Cavaliers small icon 24. Cavaliers (6-7, LW 24). Cleveland did well jumping into the James Harden mega-trade, landing the center of the future in Jarrett Allen plus Taurean Prince (who got Kevin Porter Jr.’s old locker, which caused Porter to throw a tantrum that apparently will have him off the team soon). The Cavaliers will have to pay Allen this off-season when he is a restricted free agent, but he helps a team on both ends of the court and fits the timeline of Collin Sexton and Darius Garland. The center of the present, Andre Drummond, made his statement (and upped his trade value) with 33 points and 23 boards against the Knicks.

 
Rockets small icon 25. Rockets (4-8 LW 22). They found their James Harden trade and went with the package of picks (Brooklyn) over the established star (Ben Simmons and Philadelphia). Maybe that was about getting the franchise out of the luxury tax, but what the Rockets do with those picks (especially in 2024 and beyond) will determine how they did in this trade. Victor Oladipo looked sharp and scored 32 in his Rockets debut. Will he play well enough they want to keep him at a high salary, and will he want to stay or does Oladipo have his eyes elsewhere (such as Miami)?

 
Magic small icon 26. Magic (6-8 LW 18). Orlando has lost six games in a row after a fast start, and they are doing it by being bad on both ends of the floor, but particularly on offense where they miss Markelle Fultz, and have had to trust rookie Cole Anthony at the point. Anthony shows flashes of progress, but he continues to struggle and is still shooting 32.1% overall this season and 22.4% from three. Nikola Vucevic is playing at an All-Star level again, but it’s not enough and opponents work to limit his touches. Good news that Evan Fournier is set to return to action.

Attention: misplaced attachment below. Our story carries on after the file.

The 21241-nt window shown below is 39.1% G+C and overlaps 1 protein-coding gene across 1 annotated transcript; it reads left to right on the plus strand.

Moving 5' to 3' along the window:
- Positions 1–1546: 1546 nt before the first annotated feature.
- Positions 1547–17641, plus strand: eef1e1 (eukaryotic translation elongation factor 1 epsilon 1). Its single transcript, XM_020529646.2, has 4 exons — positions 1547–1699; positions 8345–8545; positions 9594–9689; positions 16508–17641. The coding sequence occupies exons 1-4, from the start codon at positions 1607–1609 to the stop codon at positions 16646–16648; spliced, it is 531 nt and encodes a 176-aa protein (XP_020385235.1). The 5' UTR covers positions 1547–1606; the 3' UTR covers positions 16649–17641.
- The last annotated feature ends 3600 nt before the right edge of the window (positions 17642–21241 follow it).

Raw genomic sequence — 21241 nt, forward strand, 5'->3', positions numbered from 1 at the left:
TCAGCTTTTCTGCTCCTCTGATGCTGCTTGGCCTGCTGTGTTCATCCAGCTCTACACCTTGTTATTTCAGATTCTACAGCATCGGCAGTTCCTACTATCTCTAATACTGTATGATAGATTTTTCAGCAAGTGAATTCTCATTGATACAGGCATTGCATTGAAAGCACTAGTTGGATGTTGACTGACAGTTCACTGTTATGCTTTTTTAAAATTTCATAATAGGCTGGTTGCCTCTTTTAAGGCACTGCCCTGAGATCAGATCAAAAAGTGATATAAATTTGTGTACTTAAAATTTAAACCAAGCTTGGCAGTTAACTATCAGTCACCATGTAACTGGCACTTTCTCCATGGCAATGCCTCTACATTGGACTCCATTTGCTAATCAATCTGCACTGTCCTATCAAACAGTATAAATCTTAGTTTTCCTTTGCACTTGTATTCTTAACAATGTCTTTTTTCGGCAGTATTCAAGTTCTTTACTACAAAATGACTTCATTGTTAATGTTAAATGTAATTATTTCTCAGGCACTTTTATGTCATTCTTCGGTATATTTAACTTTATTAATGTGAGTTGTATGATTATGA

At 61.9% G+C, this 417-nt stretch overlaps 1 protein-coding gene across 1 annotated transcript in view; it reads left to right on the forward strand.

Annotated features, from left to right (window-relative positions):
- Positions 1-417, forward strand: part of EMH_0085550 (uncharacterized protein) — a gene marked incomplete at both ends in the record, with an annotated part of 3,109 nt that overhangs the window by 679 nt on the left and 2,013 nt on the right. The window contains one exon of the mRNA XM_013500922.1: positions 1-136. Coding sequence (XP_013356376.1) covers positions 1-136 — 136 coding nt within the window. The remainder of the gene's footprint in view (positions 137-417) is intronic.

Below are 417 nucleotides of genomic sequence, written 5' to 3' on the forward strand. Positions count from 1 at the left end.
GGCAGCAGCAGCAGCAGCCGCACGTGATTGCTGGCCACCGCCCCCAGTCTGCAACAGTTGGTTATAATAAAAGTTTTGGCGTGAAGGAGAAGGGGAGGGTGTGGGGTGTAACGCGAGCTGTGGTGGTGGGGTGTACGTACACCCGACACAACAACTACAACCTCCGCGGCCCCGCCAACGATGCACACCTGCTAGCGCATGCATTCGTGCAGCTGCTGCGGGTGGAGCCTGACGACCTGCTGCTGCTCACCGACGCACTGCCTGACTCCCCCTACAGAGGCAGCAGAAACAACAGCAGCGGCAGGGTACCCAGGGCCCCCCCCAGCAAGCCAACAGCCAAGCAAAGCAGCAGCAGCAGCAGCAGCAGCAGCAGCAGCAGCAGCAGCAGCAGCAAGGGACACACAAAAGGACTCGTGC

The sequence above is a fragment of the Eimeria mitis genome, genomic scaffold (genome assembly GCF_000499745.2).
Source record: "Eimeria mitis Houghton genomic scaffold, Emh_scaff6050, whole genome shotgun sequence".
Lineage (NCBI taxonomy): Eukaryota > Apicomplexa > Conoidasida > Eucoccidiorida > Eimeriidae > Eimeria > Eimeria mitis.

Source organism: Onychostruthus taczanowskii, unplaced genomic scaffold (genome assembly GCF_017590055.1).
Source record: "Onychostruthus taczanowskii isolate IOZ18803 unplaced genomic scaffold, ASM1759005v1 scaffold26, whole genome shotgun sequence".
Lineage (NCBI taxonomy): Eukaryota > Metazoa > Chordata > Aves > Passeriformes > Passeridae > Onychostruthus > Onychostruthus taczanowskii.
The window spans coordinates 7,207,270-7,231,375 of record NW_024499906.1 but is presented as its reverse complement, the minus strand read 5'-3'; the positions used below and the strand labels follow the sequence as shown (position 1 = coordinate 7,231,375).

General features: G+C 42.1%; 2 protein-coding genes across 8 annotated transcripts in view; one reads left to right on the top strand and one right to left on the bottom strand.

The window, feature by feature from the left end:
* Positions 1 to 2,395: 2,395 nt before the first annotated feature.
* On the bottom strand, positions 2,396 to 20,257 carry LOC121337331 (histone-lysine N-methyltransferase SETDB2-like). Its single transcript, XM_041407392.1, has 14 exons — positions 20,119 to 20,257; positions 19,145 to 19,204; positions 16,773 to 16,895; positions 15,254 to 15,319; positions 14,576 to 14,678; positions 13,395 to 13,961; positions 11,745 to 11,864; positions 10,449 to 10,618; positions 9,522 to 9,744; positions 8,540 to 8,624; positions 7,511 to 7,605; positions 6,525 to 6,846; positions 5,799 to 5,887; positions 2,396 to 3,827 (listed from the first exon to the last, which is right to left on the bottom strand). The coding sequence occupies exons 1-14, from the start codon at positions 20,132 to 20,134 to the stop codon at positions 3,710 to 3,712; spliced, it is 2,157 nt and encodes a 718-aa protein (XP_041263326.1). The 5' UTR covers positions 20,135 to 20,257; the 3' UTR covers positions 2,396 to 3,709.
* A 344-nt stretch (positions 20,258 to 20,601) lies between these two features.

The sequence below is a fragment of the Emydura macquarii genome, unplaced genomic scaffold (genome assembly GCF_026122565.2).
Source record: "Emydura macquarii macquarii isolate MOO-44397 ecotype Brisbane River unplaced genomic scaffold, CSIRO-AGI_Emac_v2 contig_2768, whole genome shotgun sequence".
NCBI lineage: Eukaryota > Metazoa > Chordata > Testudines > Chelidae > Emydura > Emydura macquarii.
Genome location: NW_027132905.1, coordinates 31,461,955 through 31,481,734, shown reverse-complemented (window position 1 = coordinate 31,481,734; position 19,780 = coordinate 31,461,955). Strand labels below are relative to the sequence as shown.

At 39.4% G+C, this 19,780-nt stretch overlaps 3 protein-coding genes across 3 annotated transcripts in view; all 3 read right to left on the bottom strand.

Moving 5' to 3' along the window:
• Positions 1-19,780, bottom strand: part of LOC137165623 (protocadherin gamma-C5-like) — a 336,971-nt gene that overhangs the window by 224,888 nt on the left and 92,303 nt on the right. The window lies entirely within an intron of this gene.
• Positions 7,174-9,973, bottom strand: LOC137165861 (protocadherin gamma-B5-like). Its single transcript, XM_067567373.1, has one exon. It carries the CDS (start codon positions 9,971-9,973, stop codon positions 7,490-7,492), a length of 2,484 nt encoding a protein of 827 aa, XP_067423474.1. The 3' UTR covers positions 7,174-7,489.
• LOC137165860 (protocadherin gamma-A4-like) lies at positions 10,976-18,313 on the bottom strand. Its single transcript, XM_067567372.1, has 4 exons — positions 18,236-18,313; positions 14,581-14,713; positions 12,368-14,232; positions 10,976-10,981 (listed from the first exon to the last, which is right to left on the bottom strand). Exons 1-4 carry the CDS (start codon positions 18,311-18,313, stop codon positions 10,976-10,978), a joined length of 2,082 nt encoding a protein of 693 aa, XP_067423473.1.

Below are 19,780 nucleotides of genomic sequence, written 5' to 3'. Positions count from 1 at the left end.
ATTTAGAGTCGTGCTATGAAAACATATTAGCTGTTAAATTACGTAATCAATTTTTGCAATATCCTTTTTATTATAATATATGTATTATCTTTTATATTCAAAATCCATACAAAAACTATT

Kings small icon 27. Kings (5-9, LW 25). Sacramento’s defense is historically bad — their 121.8 defensive rating so far this season would not only be the worst all time, it would clear that bar by 4.2 points (“beating” the 2019 Cavaliers). Sacramento has given up 122 points in more than eight consecutive games. The main reason is that teams are hitting shots at a high rate against them from pretty much everywhere on the court — the Kings aren’t defending anything well, particularly the three ball. Their half-court defense is the worst in the league, and they don’t stop anyone in transition. Luke Walton’s seat may be getting warm (but is coach-in-waiting Alvin Gentry going to fix the defense?).